Partnering with First Nation in the Far North
McGuinty Government Supports Community Based Land Use Planning in Kashechewan
Kashechewan First Nation in the Far North are working alongside their community's Elders to collect information about their traditional lands that will contribute to a community based land use plan.
Ontario is committed to working with First Nations who are interested in land use planning in the Far North. Community based land use planning is key to Ontario's Far North Land Use Planning Initiative to establish a network of conservation lands across the Far North and support economic opportunity for First Nation communities.
In Kashechewan, an Elders Advisory Council has been established. The council and the community are working to formalize a Youth Council and Environmental Protection Committee to collectively promote and develop the land use plan. Together, Cree Elders and youth are mapping the land they have traditionally used. Youth are being engaged in learning about their history, the Cree names for lakes, rivers and hunting grounds, and areas that might require special protection.
Eight First Nation communities are making significant progress towards the preparation of community based land use plans. The process encourages greater economic self-sufficiency for First Nations and supports the Ontario government's Far North land use planning goals of ecosystem conservation, Aboriginal community involvement and environmentally sustainable economic development.
- Kashechewan First Nation is located on the north shore of the Albany River 10 km upstream from James Bay.
- As part of a memorandum of understanding, the Ministry of Natural Resources is providing more than $131,000 to support Kashechewan First Nation's research.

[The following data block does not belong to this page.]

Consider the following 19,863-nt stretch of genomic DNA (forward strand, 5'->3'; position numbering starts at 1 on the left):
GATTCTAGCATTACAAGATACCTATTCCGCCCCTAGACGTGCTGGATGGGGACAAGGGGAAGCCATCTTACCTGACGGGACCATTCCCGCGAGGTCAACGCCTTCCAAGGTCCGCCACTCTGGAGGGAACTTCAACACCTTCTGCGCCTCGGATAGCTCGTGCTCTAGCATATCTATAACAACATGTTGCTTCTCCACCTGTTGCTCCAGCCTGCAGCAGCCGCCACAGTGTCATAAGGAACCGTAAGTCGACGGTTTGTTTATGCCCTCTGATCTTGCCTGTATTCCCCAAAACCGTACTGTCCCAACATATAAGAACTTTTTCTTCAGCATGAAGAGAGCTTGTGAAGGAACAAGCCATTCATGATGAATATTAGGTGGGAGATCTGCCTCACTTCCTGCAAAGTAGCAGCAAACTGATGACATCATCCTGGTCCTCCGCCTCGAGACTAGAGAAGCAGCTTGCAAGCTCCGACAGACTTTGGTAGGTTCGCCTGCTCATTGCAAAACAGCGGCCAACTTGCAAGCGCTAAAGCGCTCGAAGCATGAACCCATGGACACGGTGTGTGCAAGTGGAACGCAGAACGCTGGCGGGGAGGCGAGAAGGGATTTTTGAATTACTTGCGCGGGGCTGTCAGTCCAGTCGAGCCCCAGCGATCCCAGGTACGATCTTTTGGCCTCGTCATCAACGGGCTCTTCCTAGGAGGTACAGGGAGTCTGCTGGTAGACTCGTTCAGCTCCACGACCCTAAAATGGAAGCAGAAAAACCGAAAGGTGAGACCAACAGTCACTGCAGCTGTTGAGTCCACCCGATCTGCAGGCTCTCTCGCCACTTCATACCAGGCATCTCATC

- Twenty-five First Nations are at various stages of engagement with the Ministry of Natural Resources from initial dialogue to information gathering in preparation for community based land use planning.
- More than 24,000 people live in the Far North. First Nations represent 90 per cent of the region's population.
“Mapping and documenting the historical use of the land is an important step towards the development of a Community Land Use Plan. The fact that Kashechewan First Nation Elders and youth are working together is a promising sign for the future of the Far North.”
“Sustainability is different things to different people and governments; every living being needs clean water, clean air, sustainable food and herbal sources. The environment provides us with all of these needs. Therefore, Land Use Planning is good to identify and document our traditional lands, waters and special protective areas that we occupied for generations, also, the youth to learn and carry on our teachings and traditional historical names of our territory. We must continue to work with the government, also to explore economic development opportunities for our youth and future generations when they arise.”